Even better cold protection can be provided by cold frames and portable greenhouses, which frequently enable you to continue harvesting cold-weather fruits well into the winter.
Methods for Extending the Harvest
Consider your area climate as a starting point. How much longer do you want the season to last and how much effort are you willing to put in? You will likely need to make an investment in a greenhouse and be ready to devote daily care if you live in a cold climate and want to prolong your harvest season all year long. On the other hand, the answer is simple and affordable if all you want is a few extra weeks of ripe tomatoes in the fall and salads a few weeks earlier in the spring.
The 30-day period: Your seedlings will germinate much more quickly if you can provide a protected growing environment that shields your plants from the scorching sun, chilly breeze, frost, and insects. For the first few weeks after transplanting, attempt to keep seedlings covered with garden fabric. Spun polyester or polypropylene garden fabrics are sun, air, and water permeable, allowing excess heat to exit and rainwater to travel through. All that needs to be done to care for your plants is a monthly check for weeds and water.
Other options for covering individual plants include milk containers made of plastic, coffee cans with the ends cut off, and tomato cages encased in transparent plastic. Just make sure the lid is vented, and keep an eye out for overheating symptoms.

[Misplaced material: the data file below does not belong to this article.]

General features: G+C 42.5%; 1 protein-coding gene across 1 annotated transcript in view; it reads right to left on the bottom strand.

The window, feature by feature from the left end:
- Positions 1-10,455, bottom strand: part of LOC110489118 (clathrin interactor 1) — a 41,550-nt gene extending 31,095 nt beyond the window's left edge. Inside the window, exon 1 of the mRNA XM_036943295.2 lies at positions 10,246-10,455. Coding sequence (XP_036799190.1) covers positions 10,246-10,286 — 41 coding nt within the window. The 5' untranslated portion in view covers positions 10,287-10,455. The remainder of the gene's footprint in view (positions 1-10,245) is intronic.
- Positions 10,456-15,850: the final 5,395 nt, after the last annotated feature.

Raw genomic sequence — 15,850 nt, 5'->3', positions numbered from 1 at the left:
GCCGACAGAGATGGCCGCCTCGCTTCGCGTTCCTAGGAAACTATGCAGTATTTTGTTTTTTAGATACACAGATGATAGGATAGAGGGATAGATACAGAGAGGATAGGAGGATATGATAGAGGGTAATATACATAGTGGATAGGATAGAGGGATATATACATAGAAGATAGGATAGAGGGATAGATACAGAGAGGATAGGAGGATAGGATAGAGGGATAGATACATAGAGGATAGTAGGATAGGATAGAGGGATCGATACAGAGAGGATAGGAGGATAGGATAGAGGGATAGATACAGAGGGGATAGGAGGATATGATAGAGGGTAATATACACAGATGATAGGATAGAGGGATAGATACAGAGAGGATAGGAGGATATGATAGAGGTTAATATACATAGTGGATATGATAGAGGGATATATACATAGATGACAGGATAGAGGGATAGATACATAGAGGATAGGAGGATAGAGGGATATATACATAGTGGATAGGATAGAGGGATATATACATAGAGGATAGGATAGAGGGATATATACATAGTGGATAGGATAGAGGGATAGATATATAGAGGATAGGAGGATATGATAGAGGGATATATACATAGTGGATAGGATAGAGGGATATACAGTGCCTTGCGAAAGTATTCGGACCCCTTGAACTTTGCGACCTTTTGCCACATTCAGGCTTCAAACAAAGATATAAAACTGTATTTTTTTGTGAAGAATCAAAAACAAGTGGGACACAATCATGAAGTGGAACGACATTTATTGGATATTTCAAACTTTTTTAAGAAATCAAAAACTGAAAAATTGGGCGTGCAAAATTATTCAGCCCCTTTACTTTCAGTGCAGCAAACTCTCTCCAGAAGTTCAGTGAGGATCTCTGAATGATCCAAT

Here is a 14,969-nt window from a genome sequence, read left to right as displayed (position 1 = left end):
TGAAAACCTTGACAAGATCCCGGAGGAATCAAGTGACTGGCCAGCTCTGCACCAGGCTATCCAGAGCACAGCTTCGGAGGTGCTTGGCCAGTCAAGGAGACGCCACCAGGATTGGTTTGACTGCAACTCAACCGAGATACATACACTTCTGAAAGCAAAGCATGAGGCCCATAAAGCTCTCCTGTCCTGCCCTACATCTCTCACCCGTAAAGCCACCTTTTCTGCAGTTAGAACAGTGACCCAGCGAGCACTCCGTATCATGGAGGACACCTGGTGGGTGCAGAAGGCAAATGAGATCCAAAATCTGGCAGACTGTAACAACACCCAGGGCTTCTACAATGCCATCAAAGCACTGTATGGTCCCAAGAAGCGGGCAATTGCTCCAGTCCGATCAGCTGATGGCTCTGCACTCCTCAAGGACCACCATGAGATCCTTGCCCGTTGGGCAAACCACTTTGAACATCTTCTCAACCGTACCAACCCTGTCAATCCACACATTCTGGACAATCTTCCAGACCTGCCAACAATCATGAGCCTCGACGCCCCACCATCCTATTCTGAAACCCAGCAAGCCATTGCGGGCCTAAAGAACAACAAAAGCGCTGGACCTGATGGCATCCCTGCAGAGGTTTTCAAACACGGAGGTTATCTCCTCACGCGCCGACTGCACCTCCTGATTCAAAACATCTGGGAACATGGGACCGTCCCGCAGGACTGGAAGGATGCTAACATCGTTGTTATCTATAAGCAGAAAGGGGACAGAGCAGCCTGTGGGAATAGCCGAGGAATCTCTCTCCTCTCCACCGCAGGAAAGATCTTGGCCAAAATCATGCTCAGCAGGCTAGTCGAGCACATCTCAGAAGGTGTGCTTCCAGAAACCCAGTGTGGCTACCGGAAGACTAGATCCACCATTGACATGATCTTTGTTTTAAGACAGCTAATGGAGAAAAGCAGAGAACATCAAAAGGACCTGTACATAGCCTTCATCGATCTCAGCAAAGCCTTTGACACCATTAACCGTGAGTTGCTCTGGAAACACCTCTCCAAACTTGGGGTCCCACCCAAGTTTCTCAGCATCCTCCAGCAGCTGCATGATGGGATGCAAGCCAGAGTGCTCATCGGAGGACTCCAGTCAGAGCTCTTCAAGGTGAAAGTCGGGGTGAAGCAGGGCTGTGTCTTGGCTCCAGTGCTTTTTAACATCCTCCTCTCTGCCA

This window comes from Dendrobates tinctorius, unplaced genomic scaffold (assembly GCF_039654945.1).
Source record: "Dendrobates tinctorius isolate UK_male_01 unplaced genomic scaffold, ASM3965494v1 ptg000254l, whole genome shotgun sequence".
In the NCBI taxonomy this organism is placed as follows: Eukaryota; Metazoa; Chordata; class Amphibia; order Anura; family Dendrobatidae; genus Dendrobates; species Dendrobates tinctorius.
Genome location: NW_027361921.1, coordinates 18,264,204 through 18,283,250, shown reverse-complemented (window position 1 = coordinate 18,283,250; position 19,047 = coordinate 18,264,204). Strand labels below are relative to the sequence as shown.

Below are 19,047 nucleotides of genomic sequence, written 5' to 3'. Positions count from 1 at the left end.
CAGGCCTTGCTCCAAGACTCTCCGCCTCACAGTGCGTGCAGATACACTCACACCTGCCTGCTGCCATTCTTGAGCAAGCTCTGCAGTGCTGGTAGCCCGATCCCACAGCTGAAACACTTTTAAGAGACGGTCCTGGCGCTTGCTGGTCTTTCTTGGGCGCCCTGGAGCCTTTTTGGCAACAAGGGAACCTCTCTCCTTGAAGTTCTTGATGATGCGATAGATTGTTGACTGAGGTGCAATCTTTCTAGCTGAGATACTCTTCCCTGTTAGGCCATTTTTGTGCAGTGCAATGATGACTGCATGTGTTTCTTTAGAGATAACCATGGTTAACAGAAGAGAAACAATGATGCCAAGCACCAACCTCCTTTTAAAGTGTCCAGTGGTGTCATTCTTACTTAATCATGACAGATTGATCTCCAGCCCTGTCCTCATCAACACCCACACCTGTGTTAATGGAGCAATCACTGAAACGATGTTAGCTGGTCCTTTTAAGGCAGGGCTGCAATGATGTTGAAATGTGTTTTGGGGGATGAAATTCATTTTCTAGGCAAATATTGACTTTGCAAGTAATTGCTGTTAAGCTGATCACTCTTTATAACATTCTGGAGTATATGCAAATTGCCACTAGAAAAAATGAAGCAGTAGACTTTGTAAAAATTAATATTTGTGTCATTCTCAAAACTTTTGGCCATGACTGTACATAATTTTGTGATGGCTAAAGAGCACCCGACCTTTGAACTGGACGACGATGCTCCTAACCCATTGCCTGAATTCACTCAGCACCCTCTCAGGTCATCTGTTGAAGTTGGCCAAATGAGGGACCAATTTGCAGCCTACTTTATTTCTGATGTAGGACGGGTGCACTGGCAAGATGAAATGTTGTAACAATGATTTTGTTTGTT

The 60-day stretch: Extending your harvest season by two months by using garden fabrics in both spring and autumn. Use them as directed above in the spring, but in the autumn, use a heavier fabric to keep soil heat in and protect the foliage from frost damage.
Because some plant varieties are better adapted to early- or late-season production, picking the appropriate plant varieties can also have a big impact. Broccoli, for instance, has some varieties that do best in cold spring soils but rapidly set seed in warm weather. Other types can withstand heat, and still, others can flourish in the chilly late-fall weather and low light levels.
A three to four-month period: Protection tents and greenhouses can virtually year-round extend your harvest in many regions of the nation. It’s simpler than you might think to maintain a protected growing environment in the midst of extreme weather changes. Salad greens in February and tomatoes up until Thanksgiving are just a couple of the benefits that far exceed the costs.
Focusing your efforts is the secret to achievement. Concentrate on a small number of crops or one area of your yard. Root crops and salad leaves are the simplest. A 3 x 4 ft. swath of greens will yield enough salad ingredients for several months. It’s crucial to pick the appropriate varieties and stick to a regular planting timetable.
Growing covertly unlocks a fascinating new universe with substantial rewards. Imagine having a salad bar with fresh, organic vegetables available eight or ten months of the year right outside your door!